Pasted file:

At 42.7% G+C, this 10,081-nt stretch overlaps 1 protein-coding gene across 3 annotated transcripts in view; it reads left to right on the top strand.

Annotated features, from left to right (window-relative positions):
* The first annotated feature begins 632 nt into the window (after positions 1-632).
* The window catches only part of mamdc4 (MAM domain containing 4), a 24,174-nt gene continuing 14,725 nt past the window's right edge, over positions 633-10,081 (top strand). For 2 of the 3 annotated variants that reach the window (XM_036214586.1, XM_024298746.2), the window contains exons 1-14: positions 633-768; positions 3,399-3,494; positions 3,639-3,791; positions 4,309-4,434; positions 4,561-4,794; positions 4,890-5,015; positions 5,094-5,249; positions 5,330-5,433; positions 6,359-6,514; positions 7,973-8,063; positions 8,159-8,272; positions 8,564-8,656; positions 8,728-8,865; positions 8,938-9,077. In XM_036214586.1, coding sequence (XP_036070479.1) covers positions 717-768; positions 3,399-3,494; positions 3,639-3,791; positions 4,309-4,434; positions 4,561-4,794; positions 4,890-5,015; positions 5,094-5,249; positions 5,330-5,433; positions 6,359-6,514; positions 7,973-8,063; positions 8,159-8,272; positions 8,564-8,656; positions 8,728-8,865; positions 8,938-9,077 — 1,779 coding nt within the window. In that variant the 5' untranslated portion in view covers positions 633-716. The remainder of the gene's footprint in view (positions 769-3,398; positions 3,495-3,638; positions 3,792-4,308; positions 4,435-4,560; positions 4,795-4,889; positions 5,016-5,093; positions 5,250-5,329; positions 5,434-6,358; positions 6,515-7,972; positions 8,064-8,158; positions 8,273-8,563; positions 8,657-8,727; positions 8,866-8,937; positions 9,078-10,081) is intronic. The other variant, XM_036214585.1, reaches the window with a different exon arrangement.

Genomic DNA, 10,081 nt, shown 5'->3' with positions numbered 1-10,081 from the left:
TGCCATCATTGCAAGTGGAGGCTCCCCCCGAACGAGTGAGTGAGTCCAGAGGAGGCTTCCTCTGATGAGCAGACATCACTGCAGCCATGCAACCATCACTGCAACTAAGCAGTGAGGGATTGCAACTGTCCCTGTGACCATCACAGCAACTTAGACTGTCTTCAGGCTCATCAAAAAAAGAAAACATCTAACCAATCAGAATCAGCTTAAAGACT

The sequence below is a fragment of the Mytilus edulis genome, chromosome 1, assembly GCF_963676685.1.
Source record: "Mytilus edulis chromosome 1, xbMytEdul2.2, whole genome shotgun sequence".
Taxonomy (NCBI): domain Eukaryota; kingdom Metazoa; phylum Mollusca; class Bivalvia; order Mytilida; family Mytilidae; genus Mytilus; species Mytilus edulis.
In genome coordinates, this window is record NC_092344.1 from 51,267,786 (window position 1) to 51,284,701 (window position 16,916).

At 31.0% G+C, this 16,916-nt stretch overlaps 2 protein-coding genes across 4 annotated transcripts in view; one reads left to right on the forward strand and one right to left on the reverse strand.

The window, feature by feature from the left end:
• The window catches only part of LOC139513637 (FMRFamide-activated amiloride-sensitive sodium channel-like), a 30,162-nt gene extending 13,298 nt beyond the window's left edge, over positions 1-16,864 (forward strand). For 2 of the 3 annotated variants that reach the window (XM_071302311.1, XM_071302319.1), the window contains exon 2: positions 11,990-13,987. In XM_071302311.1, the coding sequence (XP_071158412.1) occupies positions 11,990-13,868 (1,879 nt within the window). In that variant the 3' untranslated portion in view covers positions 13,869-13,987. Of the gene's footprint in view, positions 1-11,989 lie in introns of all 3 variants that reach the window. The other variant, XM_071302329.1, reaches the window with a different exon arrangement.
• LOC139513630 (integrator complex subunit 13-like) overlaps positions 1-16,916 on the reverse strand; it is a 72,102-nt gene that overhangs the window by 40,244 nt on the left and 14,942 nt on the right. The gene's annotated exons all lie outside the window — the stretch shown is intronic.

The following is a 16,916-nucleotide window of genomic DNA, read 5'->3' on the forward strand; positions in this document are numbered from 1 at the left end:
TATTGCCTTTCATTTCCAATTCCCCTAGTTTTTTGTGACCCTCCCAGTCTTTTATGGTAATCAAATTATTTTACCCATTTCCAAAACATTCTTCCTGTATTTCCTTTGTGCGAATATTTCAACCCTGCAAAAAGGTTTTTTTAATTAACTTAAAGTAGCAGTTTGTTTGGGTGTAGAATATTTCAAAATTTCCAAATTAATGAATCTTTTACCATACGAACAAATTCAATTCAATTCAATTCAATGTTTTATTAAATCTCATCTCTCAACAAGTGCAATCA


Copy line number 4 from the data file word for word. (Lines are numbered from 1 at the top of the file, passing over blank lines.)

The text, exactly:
* The window catches only part of mamdc4 (MAM domain containing 4), a 24,174-nt gene continuing 14,725 nt past the window's right edge, over positions 633-10,081 (top strand). For 2 of the 3 annotated variants that reach the window (XM_036214586.1, XM_024298746.2), the window contains exons 1-14: positions 633-768; positions 3,399-3,494; positions 3,639-3,791; positions 4,309-4,434; positions 4,561-4,794; positions 4,890-5,015; positions 5,094-5,249; positions 5,330-5,433; positions 6,359-6,514; positions 7,973-8,063; positions 8,159-8,272; positions 8,564-8,656; positions 8,728-8,865; positions 8,938-9,077. In XM_036214586.1, coding sequence (XP_036070479.1) covers positions 717-768; positions 3,399-3,494; positions 3,639-3,791; positions 4,309-4,434; positions 4,561-4,794; positions 4,890-5,015; positions 5,094-5,249; positions 5,330-5,433; positions 6,359-6,514; positions 7,973-8,063; positions 8,159-8,272; positions 8,564-8,656; positions 8,728-8,865; positions 8,938-9,077 — 1,779 coding nt within the window. In that variant the 5' untranslated portion in view covers positions 633-716. The remainder of the gene's footprint in view (positions 769-3,398; positions 3,495-3,638; positions 3,792-4,308; positions 4,435-4,560; positions 4,795-4,889; positions 5,016-5,093; positions 5,250-5,329; positions 5,434-6,358; positions 6,515-7,972; positions 8,064-8,158; positions 8,273-8,563; positions 8,657-8,727; positions 8,866-8,937; positions 9,078-10,081) is intronic. The other variant, XM_036214585.1, reaches the window with a different exon arrangement.